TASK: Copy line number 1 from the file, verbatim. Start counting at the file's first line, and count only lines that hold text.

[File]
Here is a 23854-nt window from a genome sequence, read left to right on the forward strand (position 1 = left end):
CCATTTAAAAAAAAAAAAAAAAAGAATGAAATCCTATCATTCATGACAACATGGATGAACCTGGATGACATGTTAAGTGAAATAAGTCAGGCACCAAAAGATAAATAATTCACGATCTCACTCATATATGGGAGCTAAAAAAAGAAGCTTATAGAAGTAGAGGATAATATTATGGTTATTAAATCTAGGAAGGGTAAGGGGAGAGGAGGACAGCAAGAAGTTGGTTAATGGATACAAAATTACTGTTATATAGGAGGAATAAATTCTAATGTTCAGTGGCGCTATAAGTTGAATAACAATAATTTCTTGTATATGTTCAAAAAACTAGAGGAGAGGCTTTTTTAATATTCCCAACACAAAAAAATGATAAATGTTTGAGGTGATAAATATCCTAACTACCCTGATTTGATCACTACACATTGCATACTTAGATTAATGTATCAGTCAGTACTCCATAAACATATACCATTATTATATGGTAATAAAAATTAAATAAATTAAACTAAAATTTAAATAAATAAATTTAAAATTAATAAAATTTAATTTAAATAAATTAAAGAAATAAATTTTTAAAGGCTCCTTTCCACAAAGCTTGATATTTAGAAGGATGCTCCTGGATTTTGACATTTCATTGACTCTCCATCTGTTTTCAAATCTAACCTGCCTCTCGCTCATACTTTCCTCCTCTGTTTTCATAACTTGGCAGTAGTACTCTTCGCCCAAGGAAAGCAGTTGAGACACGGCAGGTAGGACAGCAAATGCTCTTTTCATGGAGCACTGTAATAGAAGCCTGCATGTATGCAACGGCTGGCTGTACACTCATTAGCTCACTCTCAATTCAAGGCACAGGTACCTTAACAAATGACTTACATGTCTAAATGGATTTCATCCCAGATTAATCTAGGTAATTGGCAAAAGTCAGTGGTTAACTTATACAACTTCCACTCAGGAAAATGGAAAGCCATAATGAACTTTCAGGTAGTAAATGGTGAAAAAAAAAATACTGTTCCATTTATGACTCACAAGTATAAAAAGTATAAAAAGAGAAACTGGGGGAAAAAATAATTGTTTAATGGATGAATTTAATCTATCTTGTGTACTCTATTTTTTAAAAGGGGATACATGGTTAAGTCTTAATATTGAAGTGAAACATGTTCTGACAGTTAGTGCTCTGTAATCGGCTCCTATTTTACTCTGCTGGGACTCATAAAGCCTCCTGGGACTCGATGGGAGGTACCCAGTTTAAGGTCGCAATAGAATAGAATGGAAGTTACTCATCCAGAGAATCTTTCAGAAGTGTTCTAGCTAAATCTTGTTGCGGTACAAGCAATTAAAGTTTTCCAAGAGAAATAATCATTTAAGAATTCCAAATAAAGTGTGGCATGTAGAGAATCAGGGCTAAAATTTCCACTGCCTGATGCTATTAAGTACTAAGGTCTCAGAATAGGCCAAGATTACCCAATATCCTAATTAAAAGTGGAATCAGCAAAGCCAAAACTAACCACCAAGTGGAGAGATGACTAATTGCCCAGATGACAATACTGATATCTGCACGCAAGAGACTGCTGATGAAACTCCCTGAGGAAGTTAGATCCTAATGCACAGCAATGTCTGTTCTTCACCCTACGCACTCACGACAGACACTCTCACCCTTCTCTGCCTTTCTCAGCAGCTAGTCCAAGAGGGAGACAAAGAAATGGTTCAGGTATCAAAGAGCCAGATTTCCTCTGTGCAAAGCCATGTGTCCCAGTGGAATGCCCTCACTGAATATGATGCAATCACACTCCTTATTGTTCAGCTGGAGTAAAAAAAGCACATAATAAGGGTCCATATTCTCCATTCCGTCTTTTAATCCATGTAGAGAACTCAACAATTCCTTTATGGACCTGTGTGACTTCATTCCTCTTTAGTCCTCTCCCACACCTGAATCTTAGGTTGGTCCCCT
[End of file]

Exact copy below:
Here is a 23854-nt window from a genome sequence, read left to right on the forward strand (position 1 = left end):